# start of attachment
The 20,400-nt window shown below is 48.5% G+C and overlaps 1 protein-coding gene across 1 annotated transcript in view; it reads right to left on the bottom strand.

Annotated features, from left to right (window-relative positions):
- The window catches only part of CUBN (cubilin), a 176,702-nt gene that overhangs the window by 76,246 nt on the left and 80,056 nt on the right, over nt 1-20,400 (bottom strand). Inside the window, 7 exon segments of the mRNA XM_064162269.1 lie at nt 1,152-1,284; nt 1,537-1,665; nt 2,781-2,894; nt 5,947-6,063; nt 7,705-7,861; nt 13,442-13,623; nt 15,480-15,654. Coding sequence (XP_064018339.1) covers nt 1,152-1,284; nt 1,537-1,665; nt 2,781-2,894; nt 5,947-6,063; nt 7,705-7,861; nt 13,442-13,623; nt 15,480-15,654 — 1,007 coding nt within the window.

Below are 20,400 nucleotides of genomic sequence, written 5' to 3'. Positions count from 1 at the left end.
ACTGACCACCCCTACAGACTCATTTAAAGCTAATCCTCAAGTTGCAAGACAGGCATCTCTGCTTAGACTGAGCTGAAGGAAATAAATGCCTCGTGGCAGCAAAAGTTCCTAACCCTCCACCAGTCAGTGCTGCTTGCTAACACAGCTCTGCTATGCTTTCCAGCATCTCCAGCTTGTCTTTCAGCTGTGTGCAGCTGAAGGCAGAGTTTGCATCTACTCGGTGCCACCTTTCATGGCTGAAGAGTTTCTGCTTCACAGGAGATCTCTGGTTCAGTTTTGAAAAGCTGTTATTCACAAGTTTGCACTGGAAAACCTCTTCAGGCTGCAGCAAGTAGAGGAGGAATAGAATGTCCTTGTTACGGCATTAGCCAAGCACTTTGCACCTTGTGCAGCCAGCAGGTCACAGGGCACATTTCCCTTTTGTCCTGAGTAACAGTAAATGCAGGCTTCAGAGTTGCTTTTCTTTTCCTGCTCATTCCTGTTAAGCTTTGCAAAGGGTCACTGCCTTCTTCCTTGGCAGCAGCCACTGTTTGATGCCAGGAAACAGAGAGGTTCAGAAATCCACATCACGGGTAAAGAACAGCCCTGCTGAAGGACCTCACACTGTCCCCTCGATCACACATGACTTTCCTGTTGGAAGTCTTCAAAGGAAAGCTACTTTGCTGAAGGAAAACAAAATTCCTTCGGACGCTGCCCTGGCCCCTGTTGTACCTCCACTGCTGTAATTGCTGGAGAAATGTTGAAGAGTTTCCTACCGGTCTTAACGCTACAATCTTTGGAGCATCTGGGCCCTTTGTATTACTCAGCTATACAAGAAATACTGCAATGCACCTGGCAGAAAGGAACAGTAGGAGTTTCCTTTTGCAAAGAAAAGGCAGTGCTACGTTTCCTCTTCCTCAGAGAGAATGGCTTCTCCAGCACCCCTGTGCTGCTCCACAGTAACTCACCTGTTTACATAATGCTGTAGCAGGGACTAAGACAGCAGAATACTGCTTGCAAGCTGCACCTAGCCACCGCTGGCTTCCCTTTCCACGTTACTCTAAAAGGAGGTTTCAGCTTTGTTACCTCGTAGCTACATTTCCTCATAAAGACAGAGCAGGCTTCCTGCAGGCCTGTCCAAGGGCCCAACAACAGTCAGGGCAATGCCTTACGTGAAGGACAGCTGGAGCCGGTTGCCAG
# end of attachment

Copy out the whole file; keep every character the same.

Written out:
The 20,400-nt window shown below is 48.5% G+C and overlaps 1 protein-coding gene across 1 annotated transcript in view; it reads right to left on the bottom strand.

Annotated features, from left to right (window-relative positions):
- The window catches only part of CUBN (cubilin), a 176,702-nt gene that overhangs the window by 76,246 nt on the left and 80,056 nt on the right, over nt 1-20,400 (bottom strand). Inside the window, 7 exon segments of the mRNA XM_064162269.1 lie at nt 1,152-1,284; nt 1,537-1,665; nt 2,781-2,894; nt 5,947-6,063; nt 7,705-7,861; nt 13,442-13,623; nt 15,480-15,654. Coding sequence (XP_064018339.1) covers nt 1,152-1,284; nt 1,537-1,665; nt 2,781-2,894; nt 5,947-6,063; nt 7,705-7,861; nt 13,442-13,623; nt 15,480-15,654 — 1,007 coding nt within the window.

Below are 20,400 nucleotides of genomic sequence, written 5' to 3'. Positions count from 1 at the left end.
ACTGACCACCCCTACAGACTCATTTAAAGCTAATCCTCAAGTTGCAAGACAGGCATCTCTGCTTAGACTGAGCTGAAGGAAATAAATGCCTCGTGGCAGCAAAAGTTCCTAACCCTCCACCAGTCAGTGCTGCTTGCTAACACAGCTCTGCTATGCTTTCCAGCATCTCCAGCTTGTCTTTCAGCTGTGTGCAGCTGAAGGCAGAGTTTGCATCTACTCGGTGCCACCTTTCATGGCTGAAGAGTTTCTGCTTCACAGGAGATCTCTGGTTCAGTTTTGAAAAGCTGTTATTCACAAGTTTGCACTGGAAAACCTCTTCAGGCTGCAGCAAGTAGAGGAGGAATAGAATGTCCTTGTTACGGCATTAGCCAAGCACTTTGCACCTTGTGCAGCCAGCAGGTCACAGGGCACATTTCCCTTTTGTCCTGAGTAACAGTAAATGCAGGCTTCAGAGTTGCTTTTCTTTTCCTGCTCATTCCTGTTAAGCTTTGCAAAGGGTCACTGCCTTCTTCCTTGGCAGCAGCCACTGTTTGATGCCAGGAAACAGAGAGGTTCAGAAATCCACATCACGGGTAAAGAACAGCCCTGCTGAAGGACCTCACACTGTCCCCTCGATCACACATGACTTTCCTGTTGGAAGTCTTCAAAGGAAAGCTACTTTGCTGAAGGAAAACAAAATTCCTTCGGACGCTGCCCTGGCCCCTGTTGTACCTCCACTGCTGTAATTGCTGGAGAAATGTTGAAGAGTTTCCTACCGGTCTTAACGCTACAATCTTTGGAGCATCTGGGCCCTTTGTATTACTCAGCTATACAAGAAATACTGCAATGCACCTGGCAGAAAGGAACAGTAGGAGTTTCCTTTTGCAAAGAAAAGGCAGTGCTACGTTTCCTCTTCCTCAGAGAGAATGGCTTCTCCAGCACCCCTGTGCTGCTCCACAGTAACTCACCTGTTTACATAATGCTGTAGCAGGGACTAAGACAGCAGAATACTGCTTGCAAGCTGCACCTAGCCACCGCTGGCTTCCCTTTCCACGTTACTCTAAAAGGAGGTTTCAGCTTTGTTACCTCGTAGCTACATTTCCTCATAAAGACAGAGCAGGCTTCCTGCAGGCCTGTCCAAGGGCCCAACAACAGTCAGGGCAATGCCTTACGTGAAGGACAGCTGGAGCCGGTTGCCAG